The DNA-sequences encoding for HlyA1 truncations and HlyA1 peptides/small proteins (Table S1) including Teriparatide, Linaclotide, Dermaseptin–Thanatin (DS-THA), human β-amyloid (1–40) (Aβ40) and Serum amyloid A3 (SAA3) were cloned in the parental plasmid of HlyA1 (Khosa et al. 2018). Initial expression studies were performed in E. coli BL21 (DE3) in shaking flasks at 30 °C for 24 h. IPTG was used for induction of expression and cells were harvested by centrifugation. IB preparation was carried out by Bug Buster Kit (Novagene) according to the manual. Gram scale expression was done by high cell density fermentation using an extended fed-batch approach. For IB preparation cells were disrupted by pressure homogenization (LM-20, Microfluidics). IBs were washed with buffer (Tris/HCl pH 7.3 10 mM, 120 mM NaCl, 2 mM EDTA, 0.1% Triton-X-100) and sedimented by centrifugation. The used protease from the Tobacco Etch Virus (TEV) was produced as described elsewhere (Blommel and Fox 2007).

Renaturation of IBs and TEV protease cleavage

HlyA1, HlyA1 truncations and HlyA1 fusion IBs were solubilized in guanidinium hydrochloride (GuHCl, 6 M) (1:4, w/v). Protein concentrations were determined by UV/Vis spectroscopy using the calculated molecular weights and extinction coefficients (ProtParam, Expasy). The concentration of solubilized proteins were set to 1 mM with 6 M GuHCl. For renaturation studies of HlyA1 and HlyA1 fusions were diluted to 0.05 mM final concentration into renaturation buffer (20 mM Tris/HCl buffer, pH 8, 150 mM NaCl, 0.5 mM EDTA) in absence or presence of 10 mM CaCl2. Renaturation reactions were incubated for 20 min at room temperature (RT). Renaturation efficiencies were determined by dividing the protein concentration in the cleared supernatant (centrifugation, 10 min, 13.200×g, RT) by the maximal expected value of the protein concentration adjusted for the renaturation reaction (0.05 mM). Protease cleavage reactions were performed at 30 °C for 3 h after adding TEV protease in a molar ratio of 1:25. Renaturation and cleavage samples were analyzed by SDS-PAGE (15%) stained with Coomassie brilliant blue. RP-HPLC/MS analyses were performed (Alliance QDa detector, Waters, ZORBAX 300SB-C18 column, 4.6 × 250 mm, 5 µm, Agilent) with a water/acetonitrile gradient supplemented with 0.1% trifluoro acetic acid (TFA).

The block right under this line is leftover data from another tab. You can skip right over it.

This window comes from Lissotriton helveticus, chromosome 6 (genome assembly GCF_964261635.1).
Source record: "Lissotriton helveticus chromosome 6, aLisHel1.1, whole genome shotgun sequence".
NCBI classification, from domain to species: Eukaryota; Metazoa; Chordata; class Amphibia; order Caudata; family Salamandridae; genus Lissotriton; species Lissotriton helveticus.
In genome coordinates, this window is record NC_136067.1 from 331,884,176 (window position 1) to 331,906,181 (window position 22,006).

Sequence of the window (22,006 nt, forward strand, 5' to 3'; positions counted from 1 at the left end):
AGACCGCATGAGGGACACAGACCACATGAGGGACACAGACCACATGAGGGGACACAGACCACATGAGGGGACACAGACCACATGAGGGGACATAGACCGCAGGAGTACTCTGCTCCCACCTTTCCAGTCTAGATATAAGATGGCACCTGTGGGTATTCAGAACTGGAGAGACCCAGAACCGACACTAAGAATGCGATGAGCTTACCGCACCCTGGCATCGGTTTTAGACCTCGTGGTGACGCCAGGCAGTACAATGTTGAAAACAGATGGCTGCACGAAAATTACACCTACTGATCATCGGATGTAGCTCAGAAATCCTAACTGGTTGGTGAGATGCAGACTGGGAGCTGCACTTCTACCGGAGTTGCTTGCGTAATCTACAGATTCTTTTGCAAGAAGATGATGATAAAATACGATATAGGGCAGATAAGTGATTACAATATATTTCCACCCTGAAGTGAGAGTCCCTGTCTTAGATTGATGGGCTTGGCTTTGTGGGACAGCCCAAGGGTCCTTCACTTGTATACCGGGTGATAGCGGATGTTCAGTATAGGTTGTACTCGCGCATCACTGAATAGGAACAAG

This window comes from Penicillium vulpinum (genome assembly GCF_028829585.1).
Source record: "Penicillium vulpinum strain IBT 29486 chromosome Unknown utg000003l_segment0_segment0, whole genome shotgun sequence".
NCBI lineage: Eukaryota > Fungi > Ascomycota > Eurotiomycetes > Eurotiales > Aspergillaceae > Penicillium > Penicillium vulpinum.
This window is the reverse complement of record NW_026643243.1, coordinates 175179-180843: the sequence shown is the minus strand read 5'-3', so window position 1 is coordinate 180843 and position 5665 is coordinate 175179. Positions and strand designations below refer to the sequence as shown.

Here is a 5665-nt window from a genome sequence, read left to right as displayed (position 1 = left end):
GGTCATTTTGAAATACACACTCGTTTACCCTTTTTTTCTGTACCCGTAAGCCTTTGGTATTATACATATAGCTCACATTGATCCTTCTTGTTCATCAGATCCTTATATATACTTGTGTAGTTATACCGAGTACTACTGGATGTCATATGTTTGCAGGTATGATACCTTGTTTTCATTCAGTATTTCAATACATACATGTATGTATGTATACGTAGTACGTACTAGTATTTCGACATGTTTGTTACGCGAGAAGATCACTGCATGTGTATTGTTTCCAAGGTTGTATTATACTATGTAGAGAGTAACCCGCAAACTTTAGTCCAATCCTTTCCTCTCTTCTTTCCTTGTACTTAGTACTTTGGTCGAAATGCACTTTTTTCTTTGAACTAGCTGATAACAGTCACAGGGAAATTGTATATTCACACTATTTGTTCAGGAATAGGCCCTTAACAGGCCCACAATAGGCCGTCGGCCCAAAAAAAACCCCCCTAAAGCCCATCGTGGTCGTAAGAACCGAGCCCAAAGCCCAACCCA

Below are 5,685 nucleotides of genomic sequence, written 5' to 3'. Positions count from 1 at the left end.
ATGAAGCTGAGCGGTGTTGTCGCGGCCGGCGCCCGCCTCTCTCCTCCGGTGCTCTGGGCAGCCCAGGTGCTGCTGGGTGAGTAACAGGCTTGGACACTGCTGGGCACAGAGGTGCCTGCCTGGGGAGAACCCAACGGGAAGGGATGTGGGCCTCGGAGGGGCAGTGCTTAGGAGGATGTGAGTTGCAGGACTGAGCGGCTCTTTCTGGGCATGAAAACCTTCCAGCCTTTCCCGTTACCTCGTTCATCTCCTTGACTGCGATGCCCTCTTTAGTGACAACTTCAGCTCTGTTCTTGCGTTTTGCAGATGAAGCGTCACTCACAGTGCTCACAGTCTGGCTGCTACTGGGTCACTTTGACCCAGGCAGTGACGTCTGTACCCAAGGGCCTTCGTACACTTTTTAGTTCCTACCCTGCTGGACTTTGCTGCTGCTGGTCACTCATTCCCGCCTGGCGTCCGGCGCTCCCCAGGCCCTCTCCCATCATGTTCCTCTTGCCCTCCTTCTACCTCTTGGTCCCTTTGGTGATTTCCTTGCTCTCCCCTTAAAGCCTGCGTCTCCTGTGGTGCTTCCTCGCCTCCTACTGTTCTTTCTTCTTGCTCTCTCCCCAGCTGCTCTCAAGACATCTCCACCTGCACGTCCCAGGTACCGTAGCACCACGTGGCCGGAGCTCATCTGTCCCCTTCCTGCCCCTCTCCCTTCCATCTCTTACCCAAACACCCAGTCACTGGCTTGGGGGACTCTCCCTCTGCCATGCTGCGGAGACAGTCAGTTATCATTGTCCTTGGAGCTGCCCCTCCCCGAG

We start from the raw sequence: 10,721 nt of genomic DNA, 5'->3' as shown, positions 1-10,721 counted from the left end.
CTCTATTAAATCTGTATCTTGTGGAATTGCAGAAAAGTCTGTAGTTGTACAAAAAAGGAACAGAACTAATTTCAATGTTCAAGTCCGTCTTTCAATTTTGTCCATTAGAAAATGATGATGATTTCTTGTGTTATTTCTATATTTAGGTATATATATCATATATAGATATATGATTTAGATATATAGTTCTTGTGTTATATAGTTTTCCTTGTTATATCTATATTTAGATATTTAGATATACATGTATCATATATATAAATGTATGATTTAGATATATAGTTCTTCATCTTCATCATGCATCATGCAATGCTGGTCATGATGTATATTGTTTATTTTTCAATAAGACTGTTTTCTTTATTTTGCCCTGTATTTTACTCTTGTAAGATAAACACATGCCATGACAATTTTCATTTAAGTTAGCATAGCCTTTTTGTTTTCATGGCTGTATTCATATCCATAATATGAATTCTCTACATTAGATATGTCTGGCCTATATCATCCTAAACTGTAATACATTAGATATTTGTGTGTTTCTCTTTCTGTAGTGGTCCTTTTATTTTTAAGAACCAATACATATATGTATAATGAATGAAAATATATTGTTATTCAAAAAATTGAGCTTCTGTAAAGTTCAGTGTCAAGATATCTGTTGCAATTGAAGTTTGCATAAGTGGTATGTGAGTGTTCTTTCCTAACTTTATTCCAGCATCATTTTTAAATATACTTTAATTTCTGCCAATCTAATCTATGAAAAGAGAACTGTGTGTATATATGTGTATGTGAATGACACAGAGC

Production of Teriparatide